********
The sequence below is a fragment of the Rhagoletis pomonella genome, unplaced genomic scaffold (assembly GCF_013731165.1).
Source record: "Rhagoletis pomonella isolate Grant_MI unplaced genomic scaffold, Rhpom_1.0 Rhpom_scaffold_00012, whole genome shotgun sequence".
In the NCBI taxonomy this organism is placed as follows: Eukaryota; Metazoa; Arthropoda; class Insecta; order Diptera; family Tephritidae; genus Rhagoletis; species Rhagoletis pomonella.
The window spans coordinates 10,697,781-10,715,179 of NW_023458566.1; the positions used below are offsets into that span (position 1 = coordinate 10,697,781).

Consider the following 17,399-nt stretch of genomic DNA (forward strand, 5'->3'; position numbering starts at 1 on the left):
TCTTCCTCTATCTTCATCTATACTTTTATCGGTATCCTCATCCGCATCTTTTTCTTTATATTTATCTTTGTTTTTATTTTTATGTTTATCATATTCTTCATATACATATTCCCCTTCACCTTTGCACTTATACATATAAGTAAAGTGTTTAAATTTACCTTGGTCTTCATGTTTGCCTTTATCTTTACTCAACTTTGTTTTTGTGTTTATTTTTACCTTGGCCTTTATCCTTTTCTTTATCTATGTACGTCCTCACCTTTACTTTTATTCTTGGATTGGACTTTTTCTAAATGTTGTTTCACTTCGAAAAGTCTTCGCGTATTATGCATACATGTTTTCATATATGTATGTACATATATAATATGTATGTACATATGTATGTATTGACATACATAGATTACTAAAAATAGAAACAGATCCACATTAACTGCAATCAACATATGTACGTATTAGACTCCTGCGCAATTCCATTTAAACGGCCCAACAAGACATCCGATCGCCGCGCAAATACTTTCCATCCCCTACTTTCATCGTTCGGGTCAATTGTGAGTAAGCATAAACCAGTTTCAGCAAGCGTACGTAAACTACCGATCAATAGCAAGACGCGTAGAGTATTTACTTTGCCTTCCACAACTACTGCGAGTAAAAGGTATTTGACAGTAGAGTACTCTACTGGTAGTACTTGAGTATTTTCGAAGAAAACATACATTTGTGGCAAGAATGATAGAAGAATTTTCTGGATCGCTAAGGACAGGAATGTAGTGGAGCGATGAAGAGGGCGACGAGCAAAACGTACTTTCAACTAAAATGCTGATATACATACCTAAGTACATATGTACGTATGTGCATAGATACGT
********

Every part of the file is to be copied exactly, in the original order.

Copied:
The sequence below is a fragment of the Rhagoletis pomonella genome, unplaced genomic scaffold (assembly GCF_013731165.1).
Source record: "Rhagoletis pomonella isolate Grant_MI unplaced genomic scaffold, Rhpom_1.0 Rhpom_scaffold_00012, whole genome shotgun sequence".
In the NCBI taxonomy this organism is placed as follows: Eukaryota; Metazoa; Arthropoda; class Insecta; order Diptera; family Tephritidae; genus Rhagoletis; species Rhagoletis pomonella.
The window spans coordinates 10,697,781-10,715,179 of NW_023458566.1; the positions used below are offsets into that span (position 1 = coordinate 10,697,781).

Consider the following 17,399-nt stretch of genomic DNA (forward strand, 5'->3'; position numbering starts at 1 on the left):
TCTTCCTCTATCTTCATCTATACTTTTATCGGTATCCTCATCCGCATCTTTTTCTTTATATTTATCTTTGTTTTTATTTTTATGTTTATCATATTCTTCATATACATATTCCCCTTCACCTTTGCACTTATACATATAAGTAAAGTGTTTAAATTTACCTTGGTCTTCATGTTTGCCTTTATCTTTACTCAACTTTGTTTTTGTGTTTATTTTTACCTTGGCCTTTATCCTTTTCTTTATCTATGTACGTCCTCACCTTTACTTTTATTCTTGGATTGGACTTTTTCTAAATGTTGTTTCACTTCGAAAAGTCTTCGCGTATTATGCATACATGTTTTCATATATGTATGTACATATATAATATGTATGTACATATGTATGTATTGACATACATAGATTACTAAAAATAGAAACAGATCCACATTAACTGCAATCAACATATGTACGTATTAGACTCCTGCGCAATTCCATTTAAACGGCCCAACAAGACATCCGATCGCCGCGCAAATACTTTCCATCCCCTACTTTCATCGTTCGGGTCAATTGTGAGTAAGCATAAACCAGTTTCAGCAAGCGTACGTAAACTACCGATCAATAGCAAGACGCGTAGAGTATTTACTTTGCCTTCCACAACTACTGCGAGTAAAAGGTATTTGACAGTAGAGTACTCTACTGGTAGTACTTGAGTATTTTCGAAGAAAACATACATTTGTGGCAAGAATGATAGAAGAATTTTCTGGATCGCTAAGGACAGGAATGTAGTGGAGCGATGAAGAGGGCGACGAGCAAAACGTACTTTCAACTAAAATGCTGATATACATACCTAAGTACATATGTACGTATGTGCATAGATACGT